New Super-Size TVs: Action Larger than Life
The new 103-inch TV by Panasonic.
Don’t want to be squinting at your TV screen during the Super Bowl? Perhaps you’d be happier with one that’s about 4 feet by 8 feet. In close-up shots, the players will be larger than the people in your living room. The effect of wide shots is like looking out a large window.
This experience can be yours for about half the price of a small house in some suburbs.
Panasonic announced a 103-inch (diagonal measurement) flat-panel TV last year that in December officially went on sale in the United States, with a product code (TH-103PZ600U) and a suggested retail price of $69,999.95. They’ve sold several, including one to billionaire Mark Cuban, and two to NBC for use on the set of a sports program. Weighing nearly 500 pounds, they take a fork-lift to move and require professional installation—but you can probably hold out for free delivery [see the TV].
Actually, Panasonic was obviously just trying to one-up Samsung, which had earlier come out with a 102-inch unit. Raising the ante in early January was Sharp, which answered Panasonic by coming out with a 108-inch unit.
- Super Bowl Hightlights Available on iTunes
Where can this end?
Actually, with the Sharp announcement the size war may have ended, Kurt Scherf, home entertainment industry analyst at Parks Associates in Dallas, told LiveScience.
Scherf said the flat-panel TV world is split between competing camps that use LCD and plasma technology, and the plasma camp formerly had an edge in its ability to make larger units. The Samsung and Panasonic units were plasma panels. But the new king of the hill, the 108-inch Sharp unit, is an LCD panel, signaling that the LCD camp has caught up.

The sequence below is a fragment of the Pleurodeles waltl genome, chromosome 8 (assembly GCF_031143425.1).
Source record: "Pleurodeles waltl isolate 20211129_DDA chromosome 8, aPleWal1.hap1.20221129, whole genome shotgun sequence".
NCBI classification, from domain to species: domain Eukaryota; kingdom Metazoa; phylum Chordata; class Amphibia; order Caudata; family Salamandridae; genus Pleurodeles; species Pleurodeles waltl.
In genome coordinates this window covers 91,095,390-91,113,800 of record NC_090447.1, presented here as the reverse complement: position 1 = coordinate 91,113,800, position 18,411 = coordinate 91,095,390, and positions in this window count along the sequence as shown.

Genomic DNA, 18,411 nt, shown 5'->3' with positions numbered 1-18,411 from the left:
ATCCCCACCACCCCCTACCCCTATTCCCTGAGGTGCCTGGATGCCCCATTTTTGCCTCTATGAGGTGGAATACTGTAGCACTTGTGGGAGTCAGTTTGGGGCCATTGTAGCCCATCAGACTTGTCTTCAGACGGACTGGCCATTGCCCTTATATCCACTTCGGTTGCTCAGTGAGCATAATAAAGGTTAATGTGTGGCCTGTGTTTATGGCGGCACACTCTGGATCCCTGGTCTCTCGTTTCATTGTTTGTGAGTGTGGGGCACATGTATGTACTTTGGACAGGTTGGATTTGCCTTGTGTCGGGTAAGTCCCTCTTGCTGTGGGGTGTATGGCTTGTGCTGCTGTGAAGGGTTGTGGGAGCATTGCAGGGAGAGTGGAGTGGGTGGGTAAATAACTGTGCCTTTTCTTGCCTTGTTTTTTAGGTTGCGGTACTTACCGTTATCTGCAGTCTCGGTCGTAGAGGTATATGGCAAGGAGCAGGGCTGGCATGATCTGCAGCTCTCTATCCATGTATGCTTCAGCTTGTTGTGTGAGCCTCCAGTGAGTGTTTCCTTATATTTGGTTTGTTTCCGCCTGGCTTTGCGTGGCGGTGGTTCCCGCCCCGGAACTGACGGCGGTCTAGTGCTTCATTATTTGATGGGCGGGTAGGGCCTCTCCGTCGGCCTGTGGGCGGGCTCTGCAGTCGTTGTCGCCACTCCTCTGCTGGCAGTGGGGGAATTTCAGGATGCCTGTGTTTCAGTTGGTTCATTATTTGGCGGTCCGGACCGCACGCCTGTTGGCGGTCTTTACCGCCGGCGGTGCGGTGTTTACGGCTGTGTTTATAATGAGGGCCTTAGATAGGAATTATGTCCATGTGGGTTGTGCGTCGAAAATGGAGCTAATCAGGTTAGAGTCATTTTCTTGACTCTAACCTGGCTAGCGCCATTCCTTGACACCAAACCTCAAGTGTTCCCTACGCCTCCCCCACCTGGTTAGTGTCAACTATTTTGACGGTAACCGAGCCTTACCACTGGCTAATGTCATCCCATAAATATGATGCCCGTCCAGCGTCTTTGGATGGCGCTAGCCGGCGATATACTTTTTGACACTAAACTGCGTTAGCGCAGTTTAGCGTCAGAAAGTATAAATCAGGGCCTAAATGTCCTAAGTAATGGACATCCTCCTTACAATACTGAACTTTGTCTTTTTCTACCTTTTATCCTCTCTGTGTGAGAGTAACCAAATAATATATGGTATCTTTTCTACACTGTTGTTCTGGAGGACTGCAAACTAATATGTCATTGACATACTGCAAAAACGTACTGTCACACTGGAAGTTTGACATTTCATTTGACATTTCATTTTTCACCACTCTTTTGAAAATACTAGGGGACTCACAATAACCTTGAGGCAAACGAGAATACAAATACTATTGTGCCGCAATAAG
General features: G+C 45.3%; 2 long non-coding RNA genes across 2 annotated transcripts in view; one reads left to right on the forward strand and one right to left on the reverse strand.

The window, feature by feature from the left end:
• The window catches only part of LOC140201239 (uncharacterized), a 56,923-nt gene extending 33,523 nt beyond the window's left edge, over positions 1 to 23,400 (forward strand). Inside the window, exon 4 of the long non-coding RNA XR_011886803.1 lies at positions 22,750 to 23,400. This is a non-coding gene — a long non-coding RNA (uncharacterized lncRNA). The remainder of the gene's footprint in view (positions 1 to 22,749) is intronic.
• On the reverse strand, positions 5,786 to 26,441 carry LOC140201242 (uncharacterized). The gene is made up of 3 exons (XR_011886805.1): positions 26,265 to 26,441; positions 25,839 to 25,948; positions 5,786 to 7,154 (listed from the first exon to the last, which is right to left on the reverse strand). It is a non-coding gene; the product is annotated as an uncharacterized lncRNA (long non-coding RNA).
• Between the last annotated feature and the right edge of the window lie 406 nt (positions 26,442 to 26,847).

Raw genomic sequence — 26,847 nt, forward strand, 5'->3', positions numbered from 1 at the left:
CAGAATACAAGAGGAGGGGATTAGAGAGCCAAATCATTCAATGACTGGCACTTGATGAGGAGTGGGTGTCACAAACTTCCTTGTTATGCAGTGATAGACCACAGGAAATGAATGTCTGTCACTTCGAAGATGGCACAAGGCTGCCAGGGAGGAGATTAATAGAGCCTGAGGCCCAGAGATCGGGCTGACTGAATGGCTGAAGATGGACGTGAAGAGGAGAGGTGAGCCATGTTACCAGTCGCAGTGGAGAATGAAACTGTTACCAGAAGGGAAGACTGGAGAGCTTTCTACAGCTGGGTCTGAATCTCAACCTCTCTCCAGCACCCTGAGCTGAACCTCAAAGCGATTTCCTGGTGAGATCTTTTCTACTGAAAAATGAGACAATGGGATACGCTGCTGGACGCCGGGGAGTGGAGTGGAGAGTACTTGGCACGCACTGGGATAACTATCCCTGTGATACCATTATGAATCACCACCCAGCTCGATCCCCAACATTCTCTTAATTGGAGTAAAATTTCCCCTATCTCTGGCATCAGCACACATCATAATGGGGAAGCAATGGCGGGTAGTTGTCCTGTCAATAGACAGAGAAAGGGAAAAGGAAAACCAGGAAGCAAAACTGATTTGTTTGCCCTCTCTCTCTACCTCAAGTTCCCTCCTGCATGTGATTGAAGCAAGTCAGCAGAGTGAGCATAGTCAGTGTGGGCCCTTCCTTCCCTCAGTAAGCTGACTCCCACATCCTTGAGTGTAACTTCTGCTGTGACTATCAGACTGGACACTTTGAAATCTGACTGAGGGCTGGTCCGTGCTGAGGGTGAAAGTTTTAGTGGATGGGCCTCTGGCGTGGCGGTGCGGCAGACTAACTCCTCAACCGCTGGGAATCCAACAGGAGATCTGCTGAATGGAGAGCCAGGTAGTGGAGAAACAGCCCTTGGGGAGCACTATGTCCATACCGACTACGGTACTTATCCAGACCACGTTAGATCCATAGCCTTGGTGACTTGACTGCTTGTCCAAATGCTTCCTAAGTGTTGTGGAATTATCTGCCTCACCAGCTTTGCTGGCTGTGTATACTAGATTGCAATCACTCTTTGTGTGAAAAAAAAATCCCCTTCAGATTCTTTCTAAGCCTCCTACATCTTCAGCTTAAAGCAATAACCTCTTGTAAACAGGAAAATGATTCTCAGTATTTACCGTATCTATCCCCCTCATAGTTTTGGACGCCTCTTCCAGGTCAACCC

“Where mainstream consumers are looking for their TVs is square in the 36- to 50-inch range,” Scherf said. “The only reason to make them bigger is for validation.”
- Who Invented the TV Dinner?
On the other hand, “There’s a constant race to make bigger and bigger display panels, because being able to make bigger panels drives down your production costs,” said Steve Wilson, an analyst at ABI Research in Oyster Bay, NY. “You can chop them up to make moderate-sized TVs, or you can leave them intact and someone might buy one.”
Sharp's unit was on display at the Consumer Electronics Show in Las Vegas in early January.
“What were they talking about at the Consumer Electronics Show? Sharp’s huge TV,” said Eric Haruki, research director at IDC, a market research firm in Framingham, MA.
“Having the biggest creates buzz, and puts your brand on top of my brand—that’s 90 percent of the reason for making them," Haruki said in a recent telephone interview. "But the other 10 percent is a legitimate business venture—they do sell them."
MORE FROM LiveScience.com